My name's Rebecca Fenlon and in this article, I'll be taking you through the importance of customer success: how successful customers drive successful companies. This is ultimately about how and why your customer success strategy is crucial in driving organizational success.
My assumption is that most of you reading are already working in customer success. What I really hope I can give you in this article is some tools and insights to take away to your wider organizations in the hopes of making CS front and center if it's not already.
Perhaps you don't yet have a customer success team, maybe you're a new startup, maybe you're just crafting your customer success strategy - if that's the case, I'm hoping to convince you exactly how crucial CS is to the success of your business.
Who am I?
Mostly, I'm just someone with a passion for customer-centricity. But I got some feedback that maybe that's not enough for a buyer. I'm also Head of Customer Success for Cognassist. We were lucky enough to be awarded UK's number one ed-tech startup last year.
We're on a mission to ensure no learner is left behind and we do that by identifying hidden learning needs and providing personalized support to ensure learners achieve their qualifications.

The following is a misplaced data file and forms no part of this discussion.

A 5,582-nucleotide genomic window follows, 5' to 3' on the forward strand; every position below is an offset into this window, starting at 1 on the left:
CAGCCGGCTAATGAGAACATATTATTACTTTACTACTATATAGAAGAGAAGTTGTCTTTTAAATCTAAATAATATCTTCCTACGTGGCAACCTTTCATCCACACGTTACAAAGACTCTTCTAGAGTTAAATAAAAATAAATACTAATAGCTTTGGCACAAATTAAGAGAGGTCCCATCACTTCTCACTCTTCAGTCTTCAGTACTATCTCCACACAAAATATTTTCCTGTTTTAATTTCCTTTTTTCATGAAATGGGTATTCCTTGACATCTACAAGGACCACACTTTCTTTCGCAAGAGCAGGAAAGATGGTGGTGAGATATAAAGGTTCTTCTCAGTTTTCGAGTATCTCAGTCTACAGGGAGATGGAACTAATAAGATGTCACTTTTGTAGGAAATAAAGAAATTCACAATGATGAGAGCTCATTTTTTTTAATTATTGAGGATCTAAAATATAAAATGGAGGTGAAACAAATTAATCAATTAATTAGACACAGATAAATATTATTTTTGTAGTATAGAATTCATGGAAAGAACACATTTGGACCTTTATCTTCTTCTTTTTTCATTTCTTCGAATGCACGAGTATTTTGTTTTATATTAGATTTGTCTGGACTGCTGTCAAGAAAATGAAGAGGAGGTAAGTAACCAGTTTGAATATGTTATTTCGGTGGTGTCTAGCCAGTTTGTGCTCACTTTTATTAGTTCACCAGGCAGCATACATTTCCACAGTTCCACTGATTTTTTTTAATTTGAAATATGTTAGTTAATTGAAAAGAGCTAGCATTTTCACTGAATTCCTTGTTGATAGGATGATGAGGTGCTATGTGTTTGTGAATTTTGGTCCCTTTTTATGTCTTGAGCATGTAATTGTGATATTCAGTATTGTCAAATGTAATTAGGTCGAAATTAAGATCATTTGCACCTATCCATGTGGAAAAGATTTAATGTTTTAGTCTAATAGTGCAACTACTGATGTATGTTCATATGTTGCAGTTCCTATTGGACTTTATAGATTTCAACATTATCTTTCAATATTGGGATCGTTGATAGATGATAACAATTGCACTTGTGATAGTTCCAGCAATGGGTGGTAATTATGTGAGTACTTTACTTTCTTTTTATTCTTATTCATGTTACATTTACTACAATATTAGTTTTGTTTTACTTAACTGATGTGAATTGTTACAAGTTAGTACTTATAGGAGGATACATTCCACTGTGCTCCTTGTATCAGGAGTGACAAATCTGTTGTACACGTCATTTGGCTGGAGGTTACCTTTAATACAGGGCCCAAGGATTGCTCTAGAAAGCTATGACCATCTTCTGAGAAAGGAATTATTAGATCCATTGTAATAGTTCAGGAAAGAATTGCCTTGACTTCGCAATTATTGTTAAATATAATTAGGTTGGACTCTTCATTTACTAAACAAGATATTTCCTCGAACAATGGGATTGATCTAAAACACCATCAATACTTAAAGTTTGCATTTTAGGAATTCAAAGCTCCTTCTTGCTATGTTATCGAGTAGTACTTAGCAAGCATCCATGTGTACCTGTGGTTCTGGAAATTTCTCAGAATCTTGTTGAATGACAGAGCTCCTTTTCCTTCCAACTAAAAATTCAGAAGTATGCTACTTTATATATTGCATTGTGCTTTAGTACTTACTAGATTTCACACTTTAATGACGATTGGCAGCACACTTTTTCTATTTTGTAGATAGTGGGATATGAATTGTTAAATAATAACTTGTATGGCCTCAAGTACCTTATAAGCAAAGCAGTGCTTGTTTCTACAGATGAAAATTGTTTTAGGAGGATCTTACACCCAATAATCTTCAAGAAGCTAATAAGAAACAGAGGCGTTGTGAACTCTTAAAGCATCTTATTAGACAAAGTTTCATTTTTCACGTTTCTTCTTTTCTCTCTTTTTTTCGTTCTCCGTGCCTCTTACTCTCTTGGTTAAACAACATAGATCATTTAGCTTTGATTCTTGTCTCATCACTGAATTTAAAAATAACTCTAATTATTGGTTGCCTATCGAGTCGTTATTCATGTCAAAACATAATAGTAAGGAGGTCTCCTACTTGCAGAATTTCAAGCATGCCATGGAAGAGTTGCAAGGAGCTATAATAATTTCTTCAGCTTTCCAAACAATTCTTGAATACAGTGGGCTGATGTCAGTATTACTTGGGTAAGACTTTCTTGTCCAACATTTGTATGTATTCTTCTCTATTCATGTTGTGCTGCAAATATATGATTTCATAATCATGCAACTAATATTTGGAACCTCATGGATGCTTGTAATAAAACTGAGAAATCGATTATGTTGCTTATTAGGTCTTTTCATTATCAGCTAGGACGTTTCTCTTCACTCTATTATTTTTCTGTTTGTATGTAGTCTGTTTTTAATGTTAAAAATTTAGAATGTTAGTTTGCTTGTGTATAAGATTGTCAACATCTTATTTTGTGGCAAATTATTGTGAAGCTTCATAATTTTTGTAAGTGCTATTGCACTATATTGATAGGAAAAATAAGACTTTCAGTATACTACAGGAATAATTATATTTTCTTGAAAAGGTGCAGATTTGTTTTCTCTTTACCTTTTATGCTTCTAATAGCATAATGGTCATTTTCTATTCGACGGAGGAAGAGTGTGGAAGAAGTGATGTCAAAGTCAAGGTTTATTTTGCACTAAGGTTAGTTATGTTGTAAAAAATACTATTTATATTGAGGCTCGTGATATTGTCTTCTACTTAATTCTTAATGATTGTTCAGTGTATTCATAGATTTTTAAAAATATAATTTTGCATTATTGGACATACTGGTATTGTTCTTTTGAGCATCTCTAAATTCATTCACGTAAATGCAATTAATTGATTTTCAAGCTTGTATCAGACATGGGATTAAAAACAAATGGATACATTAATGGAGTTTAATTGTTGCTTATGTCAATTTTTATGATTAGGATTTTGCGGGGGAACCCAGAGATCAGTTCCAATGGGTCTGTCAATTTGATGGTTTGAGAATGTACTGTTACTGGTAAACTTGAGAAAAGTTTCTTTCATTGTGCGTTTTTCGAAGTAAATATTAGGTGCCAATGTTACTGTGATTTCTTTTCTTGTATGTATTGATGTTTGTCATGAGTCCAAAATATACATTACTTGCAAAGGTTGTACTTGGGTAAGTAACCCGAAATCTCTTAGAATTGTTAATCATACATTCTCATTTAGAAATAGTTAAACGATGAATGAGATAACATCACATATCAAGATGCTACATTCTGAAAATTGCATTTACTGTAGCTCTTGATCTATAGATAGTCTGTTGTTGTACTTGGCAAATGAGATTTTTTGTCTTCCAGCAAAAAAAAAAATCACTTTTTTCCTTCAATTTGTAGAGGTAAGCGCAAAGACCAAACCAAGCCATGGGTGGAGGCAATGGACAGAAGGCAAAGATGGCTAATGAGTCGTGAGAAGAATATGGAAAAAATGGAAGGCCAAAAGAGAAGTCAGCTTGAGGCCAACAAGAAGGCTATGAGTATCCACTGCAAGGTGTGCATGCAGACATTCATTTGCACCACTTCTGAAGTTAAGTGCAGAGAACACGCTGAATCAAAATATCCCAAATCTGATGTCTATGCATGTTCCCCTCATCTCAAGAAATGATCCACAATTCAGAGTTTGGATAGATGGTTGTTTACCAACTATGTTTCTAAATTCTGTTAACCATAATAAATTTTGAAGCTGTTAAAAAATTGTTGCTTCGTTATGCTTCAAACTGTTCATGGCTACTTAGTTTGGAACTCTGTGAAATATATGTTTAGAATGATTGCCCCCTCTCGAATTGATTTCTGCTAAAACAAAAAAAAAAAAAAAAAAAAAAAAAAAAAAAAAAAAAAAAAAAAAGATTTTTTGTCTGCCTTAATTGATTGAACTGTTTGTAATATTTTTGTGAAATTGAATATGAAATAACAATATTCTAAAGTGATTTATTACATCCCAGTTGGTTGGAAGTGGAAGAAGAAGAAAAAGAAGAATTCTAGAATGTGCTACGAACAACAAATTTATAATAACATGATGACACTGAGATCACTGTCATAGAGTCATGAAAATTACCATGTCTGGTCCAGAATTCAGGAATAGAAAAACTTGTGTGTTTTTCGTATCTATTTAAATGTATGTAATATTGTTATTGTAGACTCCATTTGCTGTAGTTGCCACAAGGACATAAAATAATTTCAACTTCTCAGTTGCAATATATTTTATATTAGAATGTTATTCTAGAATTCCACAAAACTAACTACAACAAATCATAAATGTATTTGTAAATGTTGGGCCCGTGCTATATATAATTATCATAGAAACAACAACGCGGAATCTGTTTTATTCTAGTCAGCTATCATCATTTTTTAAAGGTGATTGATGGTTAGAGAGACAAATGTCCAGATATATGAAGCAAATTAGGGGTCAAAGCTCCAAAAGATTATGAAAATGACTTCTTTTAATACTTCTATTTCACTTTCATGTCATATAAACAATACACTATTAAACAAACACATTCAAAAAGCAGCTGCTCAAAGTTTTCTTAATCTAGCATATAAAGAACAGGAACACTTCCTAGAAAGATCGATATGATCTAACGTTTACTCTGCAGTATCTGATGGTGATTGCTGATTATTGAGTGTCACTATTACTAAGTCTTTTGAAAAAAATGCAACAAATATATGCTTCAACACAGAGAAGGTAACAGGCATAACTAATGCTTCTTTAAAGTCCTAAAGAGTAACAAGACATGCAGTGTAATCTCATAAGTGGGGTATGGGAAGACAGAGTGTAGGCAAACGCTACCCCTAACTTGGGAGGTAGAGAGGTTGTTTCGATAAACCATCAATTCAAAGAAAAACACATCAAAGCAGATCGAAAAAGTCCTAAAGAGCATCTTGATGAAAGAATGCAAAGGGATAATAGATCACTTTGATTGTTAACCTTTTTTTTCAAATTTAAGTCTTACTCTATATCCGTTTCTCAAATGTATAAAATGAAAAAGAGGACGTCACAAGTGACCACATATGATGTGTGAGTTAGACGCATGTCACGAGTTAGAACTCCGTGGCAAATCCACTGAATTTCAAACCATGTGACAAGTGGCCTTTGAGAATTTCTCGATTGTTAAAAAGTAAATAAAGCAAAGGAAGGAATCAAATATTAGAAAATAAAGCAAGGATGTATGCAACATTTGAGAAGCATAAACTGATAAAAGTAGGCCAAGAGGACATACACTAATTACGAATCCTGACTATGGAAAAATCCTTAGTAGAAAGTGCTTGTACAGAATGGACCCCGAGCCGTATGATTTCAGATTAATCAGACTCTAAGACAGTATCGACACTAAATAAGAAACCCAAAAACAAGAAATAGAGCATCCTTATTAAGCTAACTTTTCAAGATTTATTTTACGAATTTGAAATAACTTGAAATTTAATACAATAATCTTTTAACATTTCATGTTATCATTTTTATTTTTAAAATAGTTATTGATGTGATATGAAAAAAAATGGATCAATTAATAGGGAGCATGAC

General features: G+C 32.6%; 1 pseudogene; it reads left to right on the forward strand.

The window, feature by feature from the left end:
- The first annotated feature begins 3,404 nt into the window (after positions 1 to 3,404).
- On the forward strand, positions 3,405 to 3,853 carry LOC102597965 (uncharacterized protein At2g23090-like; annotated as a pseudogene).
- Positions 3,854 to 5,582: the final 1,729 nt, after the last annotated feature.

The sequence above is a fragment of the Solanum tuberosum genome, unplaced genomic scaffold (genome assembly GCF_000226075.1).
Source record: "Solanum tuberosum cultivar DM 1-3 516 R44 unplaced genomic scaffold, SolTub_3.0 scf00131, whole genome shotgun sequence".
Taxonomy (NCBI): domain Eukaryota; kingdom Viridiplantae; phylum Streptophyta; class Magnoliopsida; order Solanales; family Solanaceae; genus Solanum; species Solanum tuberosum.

In terms of my career, I started out in implementation but I've actually moved throughout the whole client lifecycle; pre-sales, implementations, support, strategic relationship management, which ultimately culminated in me working in customer success.
To me, this was perfect because CS can incorporate any number of these things, and ultimately, it was that understanding of the end-to-end lifecycle that nudged me into CS today.
What I'm really passionate about now is building scalable functions and processes that deliver on customer needs. This is really the crux of my current role at Cognassist.
Finally, I'm currently completing my executive MBA at Warwick Business School, specializing in entrepreneurship.
I mentioned customer-centricity in my bio, and this is the first thing that I want to talk about today. Like any good MBA student, I have brought you a definition from the wisdom high academic literature of Investopedia.
That is absolutely a joke, just in case any of my lecturers are reading, I promise I don't put Investopedia into my assignments.
What is customer-centricity?
It's a strategy and a culture of doing business that focuses on creating the best experience for the customer and by doing so builds brand loyalty.